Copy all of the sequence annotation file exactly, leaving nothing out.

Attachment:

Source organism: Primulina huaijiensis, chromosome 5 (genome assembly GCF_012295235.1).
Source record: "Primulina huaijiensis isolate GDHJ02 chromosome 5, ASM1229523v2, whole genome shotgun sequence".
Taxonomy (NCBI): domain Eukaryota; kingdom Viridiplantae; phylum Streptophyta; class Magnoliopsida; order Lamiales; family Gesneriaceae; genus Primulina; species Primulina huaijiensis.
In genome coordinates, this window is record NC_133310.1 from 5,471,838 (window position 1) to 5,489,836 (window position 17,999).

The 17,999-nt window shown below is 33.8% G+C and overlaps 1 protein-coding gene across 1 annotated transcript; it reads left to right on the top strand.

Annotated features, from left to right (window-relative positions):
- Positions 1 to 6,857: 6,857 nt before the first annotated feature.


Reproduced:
Source organism: Primulina huaijiensis, chromosome 5 (genome assembly GCF_012295235.1).
Source record: "Primulina huaijiensis isolate GDHJ02 chromosome 5, ASM1229523v2, whole genome shotgun sequence".
Taxonomy (NCBI): domain Eukaryota; kingdom Viridiplantae; phylum Streptophyta; class Magnoliopsida; order Lamiales; family Gesneriaceae; genus Primulina; species Primulina huaijiensis.
In genome coordinates, this window is record NC_133310.1 from 5,471,838 (window position 1) to 5,489,836 (window position 17,999).

The 17,999-nt window shown below is 33.8% G+C and overlaps 1 protein-coding gene across 1 annotated transcript; it reads left to right on the top strand.

Annotated features, from left to right (window-relative positions):
- Positions 1 to 6,857: 6,857 nt before the first annotated feature.